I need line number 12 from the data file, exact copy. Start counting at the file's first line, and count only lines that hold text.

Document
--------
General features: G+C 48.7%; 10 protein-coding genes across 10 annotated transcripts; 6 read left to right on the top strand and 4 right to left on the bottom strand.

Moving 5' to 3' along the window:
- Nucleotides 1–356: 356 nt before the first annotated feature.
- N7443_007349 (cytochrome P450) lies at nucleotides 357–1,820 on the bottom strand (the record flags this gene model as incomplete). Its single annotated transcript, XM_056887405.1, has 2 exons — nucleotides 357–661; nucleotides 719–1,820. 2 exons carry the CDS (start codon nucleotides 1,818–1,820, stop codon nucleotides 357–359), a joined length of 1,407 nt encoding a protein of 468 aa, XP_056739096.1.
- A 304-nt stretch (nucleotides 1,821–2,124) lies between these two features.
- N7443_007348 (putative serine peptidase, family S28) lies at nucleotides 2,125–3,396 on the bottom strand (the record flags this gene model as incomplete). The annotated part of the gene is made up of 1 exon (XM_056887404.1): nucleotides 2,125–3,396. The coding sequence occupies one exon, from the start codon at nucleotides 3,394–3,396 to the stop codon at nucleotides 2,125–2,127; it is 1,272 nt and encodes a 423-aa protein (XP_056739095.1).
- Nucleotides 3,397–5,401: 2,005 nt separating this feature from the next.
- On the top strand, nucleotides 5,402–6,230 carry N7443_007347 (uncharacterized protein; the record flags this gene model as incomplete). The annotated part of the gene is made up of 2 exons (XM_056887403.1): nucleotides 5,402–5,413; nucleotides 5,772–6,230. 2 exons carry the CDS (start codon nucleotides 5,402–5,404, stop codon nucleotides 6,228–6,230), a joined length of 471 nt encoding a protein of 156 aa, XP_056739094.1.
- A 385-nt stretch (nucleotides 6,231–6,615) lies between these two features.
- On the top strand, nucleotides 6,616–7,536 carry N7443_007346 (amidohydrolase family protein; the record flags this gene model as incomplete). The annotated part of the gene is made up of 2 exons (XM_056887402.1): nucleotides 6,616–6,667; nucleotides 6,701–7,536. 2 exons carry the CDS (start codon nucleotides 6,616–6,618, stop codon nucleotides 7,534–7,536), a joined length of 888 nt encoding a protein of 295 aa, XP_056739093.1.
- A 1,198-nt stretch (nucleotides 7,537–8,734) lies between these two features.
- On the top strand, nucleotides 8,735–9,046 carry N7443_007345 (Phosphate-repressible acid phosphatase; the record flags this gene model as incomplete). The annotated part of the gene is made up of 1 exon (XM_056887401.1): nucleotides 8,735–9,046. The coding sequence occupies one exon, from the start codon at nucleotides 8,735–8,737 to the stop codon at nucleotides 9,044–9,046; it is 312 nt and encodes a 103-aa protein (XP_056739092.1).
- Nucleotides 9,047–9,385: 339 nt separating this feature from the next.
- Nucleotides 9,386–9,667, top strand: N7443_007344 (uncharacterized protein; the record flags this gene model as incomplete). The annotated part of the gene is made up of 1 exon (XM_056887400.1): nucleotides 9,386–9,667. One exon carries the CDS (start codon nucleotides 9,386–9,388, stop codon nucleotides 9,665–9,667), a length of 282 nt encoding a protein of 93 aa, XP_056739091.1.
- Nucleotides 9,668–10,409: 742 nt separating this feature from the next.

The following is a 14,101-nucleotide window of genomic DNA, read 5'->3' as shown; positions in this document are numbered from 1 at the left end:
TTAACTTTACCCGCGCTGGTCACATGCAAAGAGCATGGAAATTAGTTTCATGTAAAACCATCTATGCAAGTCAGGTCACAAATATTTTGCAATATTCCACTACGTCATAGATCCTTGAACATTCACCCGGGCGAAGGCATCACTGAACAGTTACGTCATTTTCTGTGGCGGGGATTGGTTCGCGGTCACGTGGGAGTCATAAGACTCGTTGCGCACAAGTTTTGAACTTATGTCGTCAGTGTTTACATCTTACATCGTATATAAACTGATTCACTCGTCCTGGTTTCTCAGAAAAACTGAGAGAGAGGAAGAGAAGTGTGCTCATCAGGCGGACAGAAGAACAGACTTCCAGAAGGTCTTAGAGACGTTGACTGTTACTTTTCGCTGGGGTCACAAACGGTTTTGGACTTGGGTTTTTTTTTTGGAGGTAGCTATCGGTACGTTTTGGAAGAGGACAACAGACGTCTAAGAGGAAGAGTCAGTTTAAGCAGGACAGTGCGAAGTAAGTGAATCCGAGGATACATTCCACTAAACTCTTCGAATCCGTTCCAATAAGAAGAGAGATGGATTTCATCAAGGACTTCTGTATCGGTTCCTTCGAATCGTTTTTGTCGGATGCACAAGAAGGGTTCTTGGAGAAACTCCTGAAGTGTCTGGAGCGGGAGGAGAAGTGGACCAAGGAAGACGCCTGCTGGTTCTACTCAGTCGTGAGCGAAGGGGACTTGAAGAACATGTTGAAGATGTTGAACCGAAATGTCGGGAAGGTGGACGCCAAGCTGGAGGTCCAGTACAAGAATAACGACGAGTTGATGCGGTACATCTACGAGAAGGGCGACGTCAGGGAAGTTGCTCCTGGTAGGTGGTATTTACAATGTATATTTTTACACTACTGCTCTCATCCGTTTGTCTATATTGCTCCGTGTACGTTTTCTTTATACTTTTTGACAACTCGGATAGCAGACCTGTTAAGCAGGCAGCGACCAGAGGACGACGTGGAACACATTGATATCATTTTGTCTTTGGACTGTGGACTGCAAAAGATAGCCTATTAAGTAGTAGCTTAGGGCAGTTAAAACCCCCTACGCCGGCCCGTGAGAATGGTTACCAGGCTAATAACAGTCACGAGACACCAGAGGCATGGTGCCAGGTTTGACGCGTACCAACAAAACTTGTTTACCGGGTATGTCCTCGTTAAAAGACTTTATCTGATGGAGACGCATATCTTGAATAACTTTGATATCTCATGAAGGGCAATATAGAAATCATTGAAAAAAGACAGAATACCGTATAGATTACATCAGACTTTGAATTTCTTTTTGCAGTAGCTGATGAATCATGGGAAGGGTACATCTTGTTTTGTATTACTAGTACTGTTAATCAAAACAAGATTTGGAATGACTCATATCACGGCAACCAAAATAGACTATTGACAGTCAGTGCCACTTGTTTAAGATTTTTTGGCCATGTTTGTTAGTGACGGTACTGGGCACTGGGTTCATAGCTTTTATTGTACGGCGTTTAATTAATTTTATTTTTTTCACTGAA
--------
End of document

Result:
- On the top strand, nucleotides 8,735–9,046 carry N7443_007345 (Phosphate-repressible acid phosphatase; the record flags this gene model as incomplete). The annotated part of the gene is made up of 1 exon (XM_056887401.1): nucleotides 8,735–9,046. The coding sequence occupies one exon, from the start codon at nucleotides 8,735–8,737 to the stop codon at nucleotides 9,044–9,046; it is 312 nt and encodes a 103-aa protein (XP_056739092.1).